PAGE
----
Hans Monderman (Dutch engineer) introduced this technique as a road safety measure 

Shared schemes can still have pedestrian crossings (eg: Drachten, Netherlands)

There is general DfT support for shared space schemes (Local Transport Note 1/11)

Comparable number of casualties on shared space & conventional schemes

Reducing segregation slows down traffic

Shared space is not a thing, it is an approach

Many schemes are done for urban regeneration, not simply road safety

There are issues & concerns (Moody & Melia Paper)

DfT continues to monitor and last year issued a call for information on schemes which was then passed to CIHT

Three broad types of design:

  • Unstructured street
  • Less managed street
  • Enhanced street

But…it’s features that matter, not names 

Reasons why people do shared space:

  • More inclusive environment
  • Better quality place
  • Ease of movement
  • Improved safety & public health

13 case studies being researched – aiming to publish spring 2017

Typical findings:

  • More inclusive environment
  • Better quality place
  • Ease of movement
  • Improved safety & public health

Soundbites: Chris Holmes
Inclusion is the mother and father of innovation

Recommendations
  • Moritorium on shared space schemes
  • Audit of shared space
  • Updated DfT guidance
  • Retention of controlled crossings

10.15 - Keith Prince AM discusses motorcycle safety

Keith Prince AM, deputy chairman of the London Assembly Transport Committee, is now talking about improving motorcycle safety on London's roads.

Soundbites:

  • You’re never a true motorcyclist until you’ve fallen off!
  • Motorcyclists are under valued by the Mayor and TfL
  • London Assembly motorcycling report published in March 2016
  • Motorcyclists account for 1% of traffic but 24% of casualties in London.
  • Casualties mainly among young men riding mopeds – not enough is being done to address this.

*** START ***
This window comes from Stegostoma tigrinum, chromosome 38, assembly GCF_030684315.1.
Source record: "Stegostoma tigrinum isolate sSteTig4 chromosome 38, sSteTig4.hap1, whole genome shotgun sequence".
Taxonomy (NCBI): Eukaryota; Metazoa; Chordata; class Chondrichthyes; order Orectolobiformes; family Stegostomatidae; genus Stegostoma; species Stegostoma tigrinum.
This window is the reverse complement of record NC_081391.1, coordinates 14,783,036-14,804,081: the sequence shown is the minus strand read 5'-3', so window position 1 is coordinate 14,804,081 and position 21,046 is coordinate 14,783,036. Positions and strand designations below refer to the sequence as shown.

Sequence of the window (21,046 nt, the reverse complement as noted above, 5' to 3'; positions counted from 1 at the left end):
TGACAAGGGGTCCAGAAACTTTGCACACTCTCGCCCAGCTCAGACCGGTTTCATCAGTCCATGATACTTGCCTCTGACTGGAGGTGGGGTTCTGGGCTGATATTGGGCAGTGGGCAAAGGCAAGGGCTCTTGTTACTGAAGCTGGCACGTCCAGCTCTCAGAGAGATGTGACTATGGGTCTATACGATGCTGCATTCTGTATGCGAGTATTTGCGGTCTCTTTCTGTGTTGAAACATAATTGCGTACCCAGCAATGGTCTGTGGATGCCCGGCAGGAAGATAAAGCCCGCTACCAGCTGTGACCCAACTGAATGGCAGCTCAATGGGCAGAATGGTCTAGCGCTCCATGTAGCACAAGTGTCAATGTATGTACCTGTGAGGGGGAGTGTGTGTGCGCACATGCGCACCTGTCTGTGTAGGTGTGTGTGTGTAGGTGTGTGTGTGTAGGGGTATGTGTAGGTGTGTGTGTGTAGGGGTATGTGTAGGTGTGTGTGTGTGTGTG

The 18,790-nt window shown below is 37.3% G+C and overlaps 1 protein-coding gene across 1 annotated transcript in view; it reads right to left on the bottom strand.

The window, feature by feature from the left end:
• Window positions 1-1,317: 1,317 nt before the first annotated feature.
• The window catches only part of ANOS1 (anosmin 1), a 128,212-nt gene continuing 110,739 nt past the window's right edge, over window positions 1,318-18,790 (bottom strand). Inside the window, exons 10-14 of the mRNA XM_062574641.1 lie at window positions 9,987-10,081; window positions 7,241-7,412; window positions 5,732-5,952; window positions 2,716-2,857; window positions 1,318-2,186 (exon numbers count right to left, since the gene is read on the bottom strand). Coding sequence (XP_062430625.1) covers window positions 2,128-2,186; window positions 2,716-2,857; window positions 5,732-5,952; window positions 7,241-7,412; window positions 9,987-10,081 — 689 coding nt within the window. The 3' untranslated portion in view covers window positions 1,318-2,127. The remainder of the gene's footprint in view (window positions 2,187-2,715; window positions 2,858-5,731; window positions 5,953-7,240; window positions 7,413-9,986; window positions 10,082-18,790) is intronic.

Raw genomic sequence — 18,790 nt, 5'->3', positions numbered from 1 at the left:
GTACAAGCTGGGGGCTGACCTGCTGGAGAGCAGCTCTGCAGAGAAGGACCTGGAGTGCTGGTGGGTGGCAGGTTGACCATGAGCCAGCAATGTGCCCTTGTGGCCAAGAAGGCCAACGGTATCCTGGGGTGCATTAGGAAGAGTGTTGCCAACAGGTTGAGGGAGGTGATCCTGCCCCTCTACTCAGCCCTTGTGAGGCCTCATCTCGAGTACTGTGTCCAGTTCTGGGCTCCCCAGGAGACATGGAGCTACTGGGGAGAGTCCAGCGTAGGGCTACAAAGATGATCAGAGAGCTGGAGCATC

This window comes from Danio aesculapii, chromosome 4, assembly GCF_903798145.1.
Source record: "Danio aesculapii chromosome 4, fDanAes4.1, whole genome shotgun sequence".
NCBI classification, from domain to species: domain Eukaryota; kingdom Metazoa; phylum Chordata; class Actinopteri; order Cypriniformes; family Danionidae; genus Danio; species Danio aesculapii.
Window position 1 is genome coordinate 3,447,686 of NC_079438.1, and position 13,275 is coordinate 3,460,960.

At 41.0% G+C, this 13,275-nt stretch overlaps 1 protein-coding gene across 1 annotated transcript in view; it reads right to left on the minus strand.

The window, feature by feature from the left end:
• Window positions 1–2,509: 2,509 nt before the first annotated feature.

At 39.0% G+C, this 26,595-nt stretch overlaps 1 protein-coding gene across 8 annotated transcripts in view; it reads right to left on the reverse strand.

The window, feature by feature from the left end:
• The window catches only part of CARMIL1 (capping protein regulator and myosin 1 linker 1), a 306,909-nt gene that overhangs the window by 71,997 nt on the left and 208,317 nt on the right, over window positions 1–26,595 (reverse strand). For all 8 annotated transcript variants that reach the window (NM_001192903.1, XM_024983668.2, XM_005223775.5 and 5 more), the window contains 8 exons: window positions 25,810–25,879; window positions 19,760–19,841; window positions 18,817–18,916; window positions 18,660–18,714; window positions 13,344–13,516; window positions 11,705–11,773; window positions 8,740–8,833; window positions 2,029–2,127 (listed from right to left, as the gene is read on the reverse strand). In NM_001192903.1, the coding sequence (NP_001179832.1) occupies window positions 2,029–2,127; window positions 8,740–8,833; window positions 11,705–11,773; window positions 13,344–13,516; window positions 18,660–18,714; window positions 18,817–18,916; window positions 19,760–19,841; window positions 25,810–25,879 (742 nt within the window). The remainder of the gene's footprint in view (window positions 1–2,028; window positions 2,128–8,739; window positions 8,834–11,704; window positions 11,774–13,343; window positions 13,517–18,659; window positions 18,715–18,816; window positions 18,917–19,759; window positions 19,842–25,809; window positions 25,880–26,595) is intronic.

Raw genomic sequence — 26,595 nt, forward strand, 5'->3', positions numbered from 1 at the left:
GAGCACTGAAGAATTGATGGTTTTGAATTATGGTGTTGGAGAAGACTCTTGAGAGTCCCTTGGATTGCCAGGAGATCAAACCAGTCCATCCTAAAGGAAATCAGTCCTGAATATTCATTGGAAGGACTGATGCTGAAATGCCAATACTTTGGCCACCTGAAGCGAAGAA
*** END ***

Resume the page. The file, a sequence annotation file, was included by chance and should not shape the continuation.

• Giving motorcyclists to bus lanes causes problems – it’s a postcode lottery in terms of whether motorcyclists can use bus lanes – causes problems & confusion.
  • Will be campaigning to persuade all boroughs to allow motorcyclists access to bus lanes.
  • Training & education - Bikesafe workshops funded by TfL are very good…but participants are disproportionately older…TfL should increase youth participation
  • TfL Motorcycle Action Plan should be replaced or updated, and identify a dedicated motorcycle safety budget

09.45 - TfL's Leon Daniels delivers opening keynote address

Transport for London's Leon Daniels delivers opening keynote address: 'Sources of Road Danger'.

Here are some of the Soundbites from his speech:

  • London’s roads are at their safest since records began…but pedestrians, cyclists & motorcyclists remain a priority
  • We are working especially hard to reduce motorcyclist casualties
  • ‘Vision Zero’ will make our streets safer
  • Healthy Streets will contribute to improving quality of life for Londoners
  • TfL developing plans for ‘Vision Zero’
  • No death or serious injury is inevitable or acceptable
  • London is leading the way with innovative & evidence-based road safety interventions
  • Our ambitious future programme includes Direct Vision Standard (for trucks), Safer Junction, collaboration with police on education and enforcement, and 20mph limits.
  • We are delivering a broad programme of bus safety improvements, reducing the risk posed to other road users through a new bus safety programme.
  • We are working in partnership to achieve Vision Zero for London…delivering road safety in collaboration with our partners.
  • Technology – increased automation in cars – we are thinking about a city with autonomous vehicles. Will pedestrians take less care knowing the autonomous vehicles will always stop for them?
  • Serious moral issue for all of us to consider with regard to autonomous vehicles further down the line.

 

 

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I was not in attendance at this event but the following statement seems rather ill thought "You’re never a true motorcyclist until you’ve fallen off!"

I have held a motorcycle licence for 39 years, ride a large cruiser and never fallen off.
Does the speaker suggest the same applies to car drivers, you are not a true motorist until you've crashed.
Keith

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+9